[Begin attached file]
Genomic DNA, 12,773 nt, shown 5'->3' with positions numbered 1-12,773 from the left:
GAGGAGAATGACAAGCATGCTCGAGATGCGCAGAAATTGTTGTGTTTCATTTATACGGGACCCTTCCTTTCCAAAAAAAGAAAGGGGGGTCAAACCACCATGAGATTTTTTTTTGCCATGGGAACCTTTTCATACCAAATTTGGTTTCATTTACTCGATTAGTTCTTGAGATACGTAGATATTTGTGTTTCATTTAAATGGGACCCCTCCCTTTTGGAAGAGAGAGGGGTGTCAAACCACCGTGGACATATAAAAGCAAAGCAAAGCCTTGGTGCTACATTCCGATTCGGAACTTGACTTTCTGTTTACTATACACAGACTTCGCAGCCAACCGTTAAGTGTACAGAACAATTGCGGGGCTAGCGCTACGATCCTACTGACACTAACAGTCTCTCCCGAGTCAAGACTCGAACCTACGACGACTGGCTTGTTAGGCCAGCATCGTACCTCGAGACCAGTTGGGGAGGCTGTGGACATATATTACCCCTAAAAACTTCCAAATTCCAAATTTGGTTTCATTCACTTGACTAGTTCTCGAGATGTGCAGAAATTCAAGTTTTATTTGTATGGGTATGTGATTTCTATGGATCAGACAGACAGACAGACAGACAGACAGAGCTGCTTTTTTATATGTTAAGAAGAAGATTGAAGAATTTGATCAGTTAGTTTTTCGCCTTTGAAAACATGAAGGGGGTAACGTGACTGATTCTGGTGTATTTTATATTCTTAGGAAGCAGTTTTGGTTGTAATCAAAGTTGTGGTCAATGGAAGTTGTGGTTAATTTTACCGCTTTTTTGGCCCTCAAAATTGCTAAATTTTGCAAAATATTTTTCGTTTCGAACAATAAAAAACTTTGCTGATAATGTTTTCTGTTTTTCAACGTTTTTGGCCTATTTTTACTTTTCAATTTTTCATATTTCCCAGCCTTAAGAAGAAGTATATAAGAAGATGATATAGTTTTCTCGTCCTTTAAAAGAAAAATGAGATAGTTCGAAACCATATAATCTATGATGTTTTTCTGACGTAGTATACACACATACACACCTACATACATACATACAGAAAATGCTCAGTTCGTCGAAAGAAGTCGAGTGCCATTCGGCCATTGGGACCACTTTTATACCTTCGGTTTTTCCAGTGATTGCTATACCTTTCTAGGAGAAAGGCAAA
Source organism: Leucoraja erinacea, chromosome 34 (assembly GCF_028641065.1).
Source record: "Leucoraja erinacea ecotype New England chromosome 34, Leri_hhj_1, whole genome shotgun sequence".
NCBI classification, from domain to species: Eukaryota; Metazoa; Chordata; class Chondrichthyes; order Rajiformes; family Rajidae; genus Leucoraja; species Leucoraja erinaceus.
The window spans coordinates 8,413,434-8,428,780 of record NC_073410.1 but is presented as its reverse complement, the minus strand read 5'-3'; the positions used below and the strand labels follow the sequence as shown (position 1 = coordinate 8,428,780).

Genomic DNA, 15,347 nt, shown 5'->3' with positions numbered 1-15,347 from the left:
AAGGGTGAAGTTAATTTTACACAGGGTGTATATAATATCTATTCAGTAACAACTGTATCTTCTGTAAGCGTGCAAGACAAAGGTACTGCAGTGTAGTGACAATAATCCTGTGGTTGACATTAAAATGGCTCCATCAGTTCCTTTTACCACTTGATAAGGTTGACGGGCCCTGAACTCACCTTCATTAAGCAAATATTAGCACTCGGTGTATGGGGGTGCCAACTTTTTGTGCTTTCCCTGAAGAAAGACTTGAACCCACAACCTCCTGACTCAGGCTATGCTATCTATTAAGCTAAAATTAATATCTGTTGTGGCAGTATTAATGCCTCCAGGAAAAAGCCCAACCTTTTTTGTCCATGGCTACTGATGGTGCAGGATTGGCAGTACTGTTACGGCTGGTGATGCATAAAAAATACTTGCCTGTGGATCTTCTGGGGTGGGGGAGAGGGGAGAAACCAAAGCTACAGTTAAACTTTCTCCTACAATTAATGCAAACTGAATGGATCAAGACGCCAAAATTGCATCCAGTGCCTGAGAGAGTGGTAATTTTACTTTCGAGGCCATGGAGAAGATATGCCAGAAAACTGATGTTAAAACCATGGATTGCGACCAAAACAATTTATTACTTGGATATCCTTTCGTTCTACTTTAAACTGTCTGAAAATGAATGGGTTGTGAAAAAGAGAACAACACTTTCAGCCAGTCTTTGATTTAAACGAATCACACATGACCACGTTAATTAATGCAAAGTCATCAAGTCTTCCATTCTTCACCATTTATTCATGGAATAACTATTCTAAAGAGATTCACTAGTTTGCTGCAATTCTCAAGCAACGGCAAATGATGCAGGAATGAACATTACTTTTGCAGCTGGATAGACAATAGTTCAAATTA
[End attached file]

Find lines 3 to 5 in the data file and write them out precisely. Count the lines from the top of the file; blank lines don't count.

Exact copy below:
Source organism: Leucoraja erinacea, chromosome 34 (assembly GCF_028641065.1).
Source record: "Leucoraja erinacea ecotype New England chromosome 34, Leri_hhj_1, whole genome shotgun sequence".
NCBI classification, from domain to species: Eukaryota; Metazoa; Chordata; class Chondrichthyes; order Rajiformes; family Rajidae; genus Leucoraja; species Leucoraja erinaceus.